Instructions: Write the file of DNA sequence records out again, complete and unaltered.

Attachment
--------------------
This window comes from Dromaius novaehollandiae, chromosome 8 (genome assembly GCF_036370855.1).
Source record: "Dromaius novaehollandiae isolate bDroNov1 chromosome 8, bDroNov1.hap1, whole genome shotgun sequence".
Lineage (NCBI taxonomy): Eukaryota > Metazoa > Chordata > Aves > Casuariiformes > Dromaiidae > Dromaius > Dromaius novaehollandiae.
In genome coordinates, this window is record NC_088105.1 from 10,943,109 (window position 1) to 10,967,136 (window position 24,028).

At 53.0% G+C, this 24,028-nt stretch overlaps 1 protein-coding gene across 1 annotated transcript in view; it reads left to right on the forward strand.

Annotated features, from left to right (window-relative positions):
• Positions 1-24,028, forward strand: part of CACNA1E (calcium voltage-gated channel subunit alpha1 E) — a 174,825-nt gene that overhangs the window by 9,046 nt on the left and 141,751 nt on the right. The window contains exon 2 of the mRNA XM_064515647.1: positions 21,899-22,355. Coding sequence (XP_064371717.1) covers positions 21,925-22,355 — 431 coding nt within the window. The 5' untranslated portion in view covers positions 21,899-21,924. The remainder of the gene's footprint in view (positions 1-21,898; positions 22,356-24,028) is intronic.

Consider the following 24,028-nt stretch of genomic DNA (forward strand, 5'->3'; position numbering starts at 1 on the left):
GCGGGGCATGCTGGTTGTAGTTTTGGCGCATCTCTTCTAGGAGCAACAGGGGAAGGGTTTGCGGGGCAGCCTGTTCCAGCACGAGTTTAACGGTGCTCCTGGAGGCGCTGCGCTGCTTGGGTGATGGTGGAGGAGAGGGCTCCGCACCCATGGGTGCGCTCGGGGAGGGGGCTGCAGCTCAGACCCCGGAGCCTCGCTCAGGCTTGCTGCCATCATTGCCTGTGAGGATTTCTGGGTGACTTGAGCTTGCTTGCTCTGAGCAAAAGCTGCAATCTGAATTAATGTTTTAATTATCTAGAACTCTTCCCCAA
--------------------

This window comes from Dromaius novaehollandiae, chromosome 8 (genome assembly GCF_036370855.1).
Source record: "Dromaius novaehollandiae isolate bDroNov1 chromosome 8, bDroNov1.hap1, whole genome shotgun sequence".
Lineage (NCBI taxonomy): Eukaryota > Metazoa > Chordata > Aves > Casuariiformes > Dromaiidae > Dromaius > Dromaius novaehollandiae.
In genome coordinates, this window is record NC_088105.1 from 10,943,109 (window position 1) to 10,967,136 (window position 24,028).

At 53.0% G+C, this 24,028-nt stretch overlaps 1 protein-coding gene across 1 annotated transcript in view; it reads left to right on the forward strand.

Annotated features, from left to right (window-relative positions):
• Positions 1-24,028, forward strand: part of CACNA1E (calcium voltage-gated channel subunit alpha1 E) — a 174,825-nt gene that overhangs the window by 9,046 nt on the left and 141,751 nt on the right. The window contains exon 2 of the mRNA XM_064515647.1: positions 21,899-22,355. Coding sequence (XP_064371717.1) covers positions 21,925-22,355 — 431 coding nt within the window. The 5' untranslated portion in view covers positions 21,899-21,924. The remainder of the gene's footprint in view (positions 1-21,898; positions 22,356-24,028) is intronic.

Consider the following 24,028-nt stretch of genomic DNA (forward strand, 5'->3'; position numbering starts at 1 on the left):
GCGGGGCATGCTGGTTGTAGTTTTGGCGCATCTCTTCTAGGAGCAACAGGGGAAGGGTTTGCGGGGCAGCCTGTTCCAGCACGAGTTTAACGGTGCTCCTGGAGGCGCTGCGCTGCTTGGGTGATGGTGGAGGAGAGGGCTCCGCACCCATGGGTGCGCTCGGGGAGGGGGCTGCAGCTCAGACCCCGGAGCCTCGCTCAGGCTTGCTGCCATCATTGCCTGTGAGGATTTCTGGGTGACTTGAGCTTGCTTGCTCTGAGCAAAAGCTGCAATCTGAATTAATGTTTTAATTATCTAGAACTCTTCCCCAA